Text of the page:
Record numbers of people with disabilities are getting out and about by train, according to new figures published to coincide with the 30th anniversary of the Disabled Persons Railcard.
The research published by the Association of Train Operating Companies (ATOC) shows that journeys made on the Railcard have more trebled in the last 15 years, with more than three and a half million trips now made every year.
The Railcard, launched in 1981, is the only one of its kind in Europe and offers passengers a third off the cost of most tickets. The average disabled Railcard holder saves an average of £80 off rail travel every year. Disabled travellers who have held a Railcard since 1981 would have saved almost £2,500 and travelled more than 40,000 miles.
As well as the savings offered for disabled passengers, train companies attribute the continuing rise in numbers to significant improvements in facilities and services on trains.
Examples of major changes and developments include:
- In 2009, ATOC launched Stations Made Easy, an interactive web guide showing access facilities and layouts of all 2,500 stations in Britain, the first such tool of its kind for a railway network.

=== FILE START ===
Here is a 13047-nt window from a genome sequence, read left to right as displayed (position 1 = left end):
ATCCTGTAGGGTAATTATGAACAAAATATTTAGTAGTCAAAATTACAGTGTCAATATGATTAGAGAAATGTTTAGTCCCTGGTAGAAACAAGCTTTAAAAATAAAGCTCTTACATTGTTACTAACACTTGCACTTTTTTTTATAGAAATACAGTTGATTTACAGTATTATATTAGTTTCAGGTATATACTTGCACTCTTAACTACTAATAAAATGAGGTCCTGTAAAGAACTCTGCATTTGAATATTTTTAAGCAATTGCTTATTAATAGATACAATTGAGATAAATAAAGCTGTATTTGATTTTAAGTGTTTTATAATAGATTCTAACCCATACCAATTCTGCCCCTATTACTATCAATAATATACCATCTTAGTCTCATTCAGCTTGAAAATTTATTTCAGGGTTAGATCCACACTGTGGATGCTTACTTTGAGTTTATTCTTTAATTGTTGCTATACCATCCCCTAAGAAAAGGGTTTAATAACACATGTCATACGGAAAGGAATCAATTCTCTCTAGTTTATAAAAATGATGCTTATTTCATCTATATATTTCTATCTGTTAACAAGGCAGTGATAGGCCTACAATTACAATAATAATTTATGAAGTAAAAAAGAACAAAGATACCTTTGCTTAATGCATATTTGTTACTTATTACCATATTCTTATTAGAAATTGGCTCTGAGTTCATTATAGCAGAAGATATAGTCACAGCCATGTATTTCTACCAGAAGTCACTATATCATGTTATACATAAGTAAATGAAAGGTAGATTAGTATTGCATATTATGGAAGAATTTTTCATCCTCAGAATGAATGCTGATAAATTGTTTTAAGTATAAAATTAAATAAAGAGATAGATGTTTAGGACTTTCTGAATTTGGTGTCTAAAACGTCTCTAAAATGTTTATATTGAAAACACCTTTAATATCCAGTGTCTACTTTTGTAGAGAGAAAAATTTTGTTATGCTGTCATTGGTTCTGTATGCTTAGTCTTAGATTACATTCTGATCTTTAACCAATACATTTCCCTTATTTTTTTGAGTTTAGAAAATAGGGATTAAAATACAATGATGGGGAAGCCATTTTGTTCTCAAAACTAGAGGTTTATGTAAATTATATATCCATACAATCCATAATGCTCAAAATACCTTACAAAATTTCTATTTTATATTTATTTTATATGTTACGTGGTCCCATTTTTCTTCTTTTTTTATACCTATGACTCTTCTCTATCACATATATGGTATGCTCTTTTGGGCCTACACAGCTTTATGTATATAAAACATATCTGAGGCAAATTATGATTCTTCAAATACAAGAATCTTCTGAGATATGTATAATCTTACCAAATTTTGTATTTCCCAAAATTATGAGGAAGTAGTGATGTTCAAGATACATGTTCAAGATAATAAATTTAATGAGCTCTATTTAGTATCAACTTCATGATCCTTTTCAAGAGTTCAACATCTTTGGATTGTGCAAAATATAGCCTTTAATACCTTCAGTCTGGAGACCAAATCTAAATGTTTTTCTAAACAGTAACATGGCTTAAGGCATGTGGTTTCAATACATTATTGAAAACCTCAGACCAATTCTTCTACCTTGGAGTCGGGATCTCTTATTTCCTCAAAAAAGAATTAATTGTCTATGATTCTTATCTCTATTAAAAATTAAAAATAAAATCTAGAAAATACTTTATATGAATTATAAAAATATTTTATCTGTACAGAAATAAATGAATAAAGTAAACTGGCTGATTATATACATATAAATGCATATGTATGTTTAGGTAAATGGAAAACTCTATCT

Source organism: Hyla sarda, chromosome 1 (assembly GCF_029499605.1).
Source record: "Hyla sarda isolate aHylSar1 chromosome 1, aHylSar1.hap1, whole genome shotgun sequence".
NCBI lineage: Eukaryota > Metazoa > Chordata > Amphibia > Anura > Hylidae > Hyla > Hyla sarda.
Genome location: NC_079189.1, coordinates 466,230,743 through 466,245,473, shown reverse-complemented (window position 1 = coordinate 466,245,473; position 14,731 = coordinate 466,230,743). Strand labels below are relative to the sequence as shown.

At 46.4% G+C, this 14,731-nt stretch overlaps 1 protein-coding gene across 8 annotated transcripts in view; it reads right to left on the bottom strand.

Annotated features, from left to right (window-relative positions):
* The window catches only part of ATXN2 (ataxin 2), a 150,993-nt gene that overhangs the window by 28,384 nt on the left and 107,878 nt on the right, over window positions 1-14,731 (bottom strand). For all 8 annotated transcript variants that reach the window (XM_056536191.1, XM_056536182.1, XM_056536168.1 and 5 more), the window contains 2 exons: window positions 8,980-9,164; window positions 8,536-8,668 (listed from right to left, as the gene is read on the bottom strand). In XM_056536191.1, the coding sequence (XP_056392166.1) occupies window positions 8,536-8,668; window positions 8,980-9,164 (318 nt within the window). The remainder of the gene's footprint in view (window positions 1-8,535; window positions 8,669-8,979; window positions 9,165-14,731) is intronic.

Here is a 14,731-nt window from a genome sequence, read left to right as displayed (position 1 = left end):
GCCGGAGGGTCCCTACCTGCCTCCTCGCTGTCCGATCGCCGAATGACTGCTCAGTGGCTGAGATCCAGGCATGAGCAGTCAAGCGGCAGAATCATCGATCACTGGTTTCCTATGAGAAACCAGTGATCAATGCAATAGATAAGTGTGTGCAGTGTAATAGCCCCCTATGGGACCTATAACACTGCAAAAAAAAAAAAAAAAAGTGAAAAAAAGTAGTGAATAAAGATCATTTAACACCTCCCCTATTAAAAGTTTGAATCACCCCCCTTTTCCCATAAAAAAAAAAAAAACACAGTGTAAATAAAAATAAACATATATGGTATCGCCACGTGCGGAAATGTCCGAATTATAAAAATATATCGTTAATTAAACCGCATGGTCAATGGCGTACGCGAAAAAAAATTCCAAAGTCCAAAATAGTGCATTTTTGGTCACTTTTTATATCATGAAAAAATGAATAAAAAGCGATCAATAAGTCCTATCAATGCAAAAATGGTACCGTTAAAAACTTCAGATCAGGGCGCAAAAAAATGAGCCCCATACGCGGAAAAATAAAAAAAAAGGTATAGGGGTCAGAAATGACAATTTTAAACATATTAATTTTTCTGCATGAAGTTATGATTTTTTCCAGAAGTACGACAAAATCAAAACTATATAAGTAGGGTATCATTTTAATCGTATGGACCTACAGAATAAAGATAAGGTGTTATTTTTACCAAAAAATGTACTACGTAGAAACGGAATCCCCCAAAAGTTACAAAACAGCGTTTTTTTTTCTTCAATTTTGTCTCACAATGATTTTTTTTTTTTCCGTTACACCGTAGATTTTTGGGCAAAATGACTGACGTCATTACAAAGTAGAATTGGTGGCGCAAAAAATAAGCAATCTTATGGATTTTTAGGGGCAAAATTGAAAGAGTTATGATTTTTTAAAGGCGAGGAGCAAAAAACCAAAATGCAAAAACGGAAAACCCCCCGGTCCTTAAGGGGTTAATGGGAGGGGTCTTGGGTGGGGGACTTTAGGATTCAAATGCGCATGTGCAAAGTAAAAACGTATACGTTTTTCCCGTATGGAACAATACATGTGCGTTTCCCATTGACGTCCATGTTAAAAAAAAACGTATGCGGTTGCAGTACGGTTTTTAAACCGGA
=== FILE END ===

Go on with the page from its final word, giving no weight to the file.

- The Disability Discrimination Act (DDA) was extended to cover the railways in 2005, leading to the removal of all trains with slam doors among other, ongoing, improvements.
- The Passenger Assistance Scheme which allows disabled people to book ahead as a way of ensuring that they get the assistance they need.
David Sindall, Head of Disability and Inclusion at ATOC, said:
“Accessible public transport plays a key role in allowing disabled people to lead an independent life, so it’s good news that more and more people are taking advantage of the Railcard.
“Over the last three decades huge progress has been made in improving rail services for disabled people, making their journeys quicker, easier and more straightforward than they used to be. But train companies are committed to responding to passengers’ needs and will continue to work closely with disability charities and support groups to improve services even further.”